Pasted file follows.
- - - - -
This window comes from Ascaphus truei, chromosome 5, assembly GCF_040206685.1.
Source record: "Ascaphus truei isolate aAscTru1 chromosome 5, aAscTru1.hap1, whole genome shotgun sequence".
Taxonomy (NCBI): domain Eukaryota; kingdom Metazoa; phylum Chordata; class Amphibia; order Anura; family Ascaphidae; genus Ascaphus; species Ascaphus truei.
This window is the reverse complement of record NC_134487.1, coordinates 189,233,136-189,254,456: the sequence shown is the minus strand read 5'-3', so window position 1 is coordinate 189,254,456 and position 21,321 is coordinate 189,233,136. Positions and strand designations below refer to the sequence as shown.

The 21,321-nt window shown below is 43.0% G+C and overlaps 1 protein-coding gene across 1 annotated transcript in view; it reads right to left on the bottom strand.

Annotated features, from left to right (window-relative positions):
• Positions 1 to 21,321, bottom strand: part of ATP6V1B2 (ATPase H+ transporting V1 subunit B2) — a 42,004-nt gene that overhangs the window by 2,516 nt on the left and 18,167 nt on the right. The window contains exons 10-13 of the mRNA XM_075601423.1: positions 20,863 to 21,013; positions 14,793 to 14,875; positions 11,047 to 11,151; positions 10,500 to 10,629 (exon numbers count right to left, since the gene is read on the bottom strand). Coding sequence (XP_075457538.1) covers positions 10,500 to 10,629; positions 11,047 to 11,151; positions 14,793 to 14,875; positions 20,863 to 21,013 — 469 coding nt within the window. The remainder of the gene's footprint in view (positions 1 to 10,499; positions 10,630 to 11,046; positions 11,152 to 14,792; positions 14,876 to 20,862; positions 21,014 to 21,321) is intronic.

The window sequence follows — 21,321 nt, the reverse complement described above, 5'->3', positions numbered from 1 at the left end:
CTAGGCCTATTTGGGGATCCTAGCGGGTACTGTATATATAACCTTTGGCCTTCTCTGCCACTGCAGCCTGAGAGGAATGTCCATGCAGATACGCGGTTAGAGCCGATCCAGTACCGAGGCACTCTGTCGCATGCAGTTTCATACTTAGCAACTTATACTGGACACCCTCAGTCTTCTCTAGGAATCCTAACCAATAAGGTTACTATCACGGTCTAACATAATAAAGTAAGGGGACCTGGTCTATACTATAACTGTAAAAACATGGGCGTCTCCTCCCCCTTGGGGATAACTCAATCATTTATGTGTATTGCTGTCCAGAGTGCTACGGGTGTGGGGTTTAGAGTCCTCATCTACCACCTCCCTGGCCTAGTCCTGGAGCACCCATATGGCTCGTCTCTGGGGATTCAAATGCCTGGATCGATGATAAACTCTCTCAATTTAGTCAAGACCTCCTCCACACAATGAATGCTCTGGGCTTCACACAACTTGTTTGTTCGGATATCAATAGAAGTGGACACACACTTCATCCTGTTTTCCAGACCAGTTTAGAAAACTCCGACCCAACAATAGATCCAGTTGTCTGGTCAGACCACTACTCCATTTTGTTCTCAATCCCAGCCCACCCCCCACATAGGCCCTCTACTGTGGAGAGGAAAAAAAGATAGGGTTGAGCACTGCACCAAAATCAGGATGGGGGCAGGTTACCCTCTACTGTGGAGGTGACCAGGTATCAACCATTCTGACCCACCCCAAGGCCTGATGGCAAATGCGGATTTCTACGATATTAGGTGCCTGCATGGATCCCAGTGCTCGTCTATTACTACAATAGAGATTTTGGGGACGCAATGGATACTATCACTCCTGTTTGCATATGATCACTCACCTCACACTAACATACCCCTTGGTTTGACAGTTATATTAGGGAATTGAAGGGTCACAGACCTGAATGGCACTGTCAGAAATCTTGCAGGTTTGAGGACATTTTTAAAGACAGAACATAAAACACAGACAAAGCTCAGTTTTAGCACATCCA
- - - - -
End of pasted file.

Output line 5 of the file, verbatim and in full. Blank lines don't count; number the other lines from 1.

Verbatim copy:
The 21,321-nt window shown below is 43.0% G+C and overlaps 1 protein-coding gene across 1 annotated transcript in view; it reads right to left on the bottom strand.